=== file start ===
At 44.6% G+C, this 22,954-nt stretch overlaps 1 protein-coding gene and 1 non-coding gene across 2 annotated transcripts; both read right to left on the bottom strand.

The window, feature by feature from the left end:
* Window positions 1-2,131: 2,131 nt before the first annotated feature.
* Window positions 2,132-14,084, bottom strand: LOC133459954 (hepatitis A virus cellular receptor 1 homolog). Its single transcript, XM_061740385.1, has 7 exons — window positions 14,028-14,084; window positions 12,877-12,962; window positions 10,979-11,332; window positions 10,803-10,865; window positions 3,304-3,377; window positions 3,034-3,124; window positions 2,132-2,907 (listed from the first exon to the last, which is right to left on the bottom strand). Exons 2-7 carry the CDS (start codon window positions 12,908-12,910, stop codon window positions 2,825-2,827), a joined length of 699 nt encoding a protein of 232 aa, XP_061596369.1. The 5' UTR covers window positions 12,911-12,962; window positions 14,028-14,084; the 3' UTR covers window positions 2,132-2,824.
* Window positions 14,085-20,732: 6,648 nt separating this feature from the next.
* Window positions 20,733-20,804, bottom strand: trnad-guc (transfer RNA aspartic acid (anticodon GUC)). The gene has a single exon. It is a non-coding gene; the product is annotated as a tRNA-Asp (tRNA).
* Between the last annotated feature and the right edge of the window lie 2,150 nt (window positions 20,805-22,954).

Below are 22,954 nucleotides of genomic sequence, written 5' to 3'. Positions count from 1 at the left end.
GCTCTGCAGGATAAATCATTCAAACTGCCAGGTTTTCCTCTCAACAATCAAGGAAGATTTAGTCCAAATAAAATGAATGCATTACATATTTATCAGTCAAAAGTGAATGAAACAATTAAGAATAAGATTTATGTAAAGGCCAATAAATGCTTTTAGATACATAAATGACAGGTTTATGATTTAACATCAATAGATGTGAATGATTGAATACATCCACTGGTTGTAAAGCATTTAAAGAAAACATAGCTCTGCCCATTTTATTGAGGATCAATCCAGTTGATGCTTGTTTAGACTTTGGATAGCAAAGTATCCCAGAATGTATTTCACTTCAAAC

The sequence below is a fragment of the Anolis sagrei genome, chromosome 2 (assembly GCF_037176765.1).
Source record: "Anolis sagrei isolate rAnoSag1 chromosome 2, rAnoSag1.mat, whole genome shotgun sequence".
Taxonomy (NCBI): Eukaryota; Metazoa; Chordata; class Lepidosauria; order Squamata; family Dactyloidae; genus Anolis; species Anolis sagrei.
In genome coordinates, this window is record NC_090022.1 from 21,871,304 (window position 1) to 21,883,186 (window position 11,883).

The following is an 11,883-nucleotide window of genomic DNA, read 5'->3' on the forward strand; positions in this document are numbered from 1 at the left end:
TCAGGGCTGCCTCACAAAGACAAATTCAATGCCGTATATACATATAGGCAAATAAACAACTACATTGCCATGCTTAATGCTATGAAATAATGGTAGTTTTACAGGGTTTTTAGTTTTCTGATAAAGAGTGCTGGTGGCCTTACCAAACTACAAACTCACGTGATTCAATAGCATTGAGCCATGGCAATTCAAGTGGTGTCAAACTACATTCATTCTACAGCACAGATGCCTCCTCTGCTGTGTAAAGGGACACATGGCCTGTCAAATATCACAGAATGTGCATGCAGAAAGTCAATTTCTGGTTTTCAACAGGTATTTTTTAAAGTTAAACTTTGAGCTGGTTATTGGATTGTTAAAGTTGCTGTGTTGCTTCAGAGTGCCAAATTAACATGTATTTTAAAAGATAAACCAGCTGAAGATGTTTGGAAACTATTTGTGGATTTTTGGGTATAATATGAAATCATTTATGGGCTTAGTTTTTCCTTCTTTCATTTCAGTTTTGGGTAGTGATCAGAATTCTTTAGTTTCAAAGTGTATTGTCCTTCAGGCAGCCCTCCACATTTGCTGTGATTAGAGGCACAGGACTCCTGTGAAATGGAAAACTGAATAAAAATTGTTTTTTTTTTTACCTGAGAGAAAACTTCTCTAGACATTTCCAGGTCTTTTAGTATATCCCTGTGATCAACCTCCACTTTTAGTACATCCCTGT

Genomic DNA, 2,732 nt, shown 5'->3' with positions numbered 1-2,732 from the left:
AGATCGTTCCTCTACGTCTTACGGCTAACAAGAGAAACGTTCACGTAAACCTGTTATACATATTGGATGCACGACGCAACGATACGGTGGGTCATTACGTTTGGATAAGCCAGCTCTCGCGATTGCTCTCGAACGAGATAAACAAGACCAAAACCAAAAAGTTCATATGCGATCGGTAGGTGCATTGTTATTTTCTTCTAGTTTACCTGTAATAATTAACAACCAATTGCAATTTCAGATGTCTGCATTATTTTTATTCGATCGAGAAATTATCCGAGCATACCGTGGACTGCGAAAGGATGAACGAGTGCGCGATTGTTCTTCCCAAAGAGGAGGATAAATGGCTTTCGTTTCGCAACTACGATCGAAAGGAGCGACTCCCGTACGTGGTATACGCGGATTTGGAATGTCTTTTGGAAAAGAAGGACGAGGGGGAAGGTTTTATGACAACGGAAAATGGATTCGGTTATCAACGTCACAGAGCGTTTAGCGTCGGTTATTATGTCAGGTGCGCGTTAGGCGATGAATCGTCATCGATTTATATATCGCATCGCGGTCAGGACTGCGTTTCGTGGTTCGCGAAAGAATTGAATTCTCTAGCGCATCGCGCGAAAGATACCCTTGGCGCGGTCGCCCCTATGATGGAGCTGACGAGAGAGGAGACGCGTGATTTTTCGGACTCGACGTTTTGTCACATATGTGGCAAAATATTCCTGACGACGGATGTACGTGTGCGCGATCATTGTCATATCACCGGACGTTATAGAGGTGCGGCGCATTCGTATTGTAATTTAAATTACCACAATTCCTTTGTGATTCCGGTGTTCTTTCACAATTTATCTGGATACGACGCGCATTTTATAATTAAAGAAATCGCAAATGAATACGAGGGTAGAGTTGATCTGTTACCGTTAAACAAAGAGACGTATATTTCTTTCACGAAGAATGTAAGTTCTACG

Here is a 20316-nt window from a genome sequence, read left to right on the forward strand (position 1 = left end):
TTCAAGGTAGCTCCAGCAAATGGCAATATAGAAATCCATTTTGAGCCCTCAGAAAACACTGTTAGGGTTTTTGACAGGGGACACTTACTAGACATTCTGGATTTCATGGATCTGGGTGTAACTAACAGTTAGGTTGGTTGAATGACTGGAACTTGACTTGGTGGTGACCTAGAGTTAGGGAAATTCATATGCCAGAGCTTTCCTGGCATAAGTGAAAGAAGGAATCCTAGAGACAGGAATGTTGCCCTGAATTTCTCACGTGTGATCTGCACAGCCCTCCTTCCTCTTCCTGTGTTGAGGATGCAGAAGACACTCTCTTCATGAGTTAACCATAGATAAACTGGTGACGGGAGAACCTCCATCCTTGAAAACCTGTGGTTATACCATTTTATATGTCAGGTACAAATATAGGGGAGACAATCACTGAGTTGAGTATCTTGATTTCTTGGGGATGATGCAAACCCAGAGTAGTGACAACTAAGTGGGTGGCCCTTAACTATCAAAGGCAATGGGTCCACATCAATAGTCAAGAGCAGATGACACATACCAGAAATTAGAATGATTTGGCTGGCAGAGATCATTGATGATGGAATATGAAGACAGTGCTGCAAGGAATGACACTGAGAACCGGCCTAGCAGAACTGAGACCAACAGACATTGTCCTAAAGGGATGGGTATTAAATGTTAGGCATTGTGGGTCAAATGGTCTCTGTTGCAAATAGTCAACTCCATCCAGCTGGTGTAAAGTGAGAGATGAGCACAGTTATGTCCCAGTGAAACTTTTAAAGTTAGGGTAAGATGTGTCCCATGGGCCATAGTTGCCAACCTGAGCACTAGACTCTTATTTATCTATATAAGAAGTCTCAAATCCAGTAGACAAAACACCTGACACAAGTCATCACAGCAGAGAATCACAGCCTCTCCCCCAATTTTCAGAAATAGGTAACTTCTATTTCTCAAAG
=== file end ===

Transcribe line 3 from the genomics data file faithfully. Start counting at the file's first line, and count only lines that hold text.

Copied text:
* Window positions 1-2,131: 2,131 nt before the first annotated feature.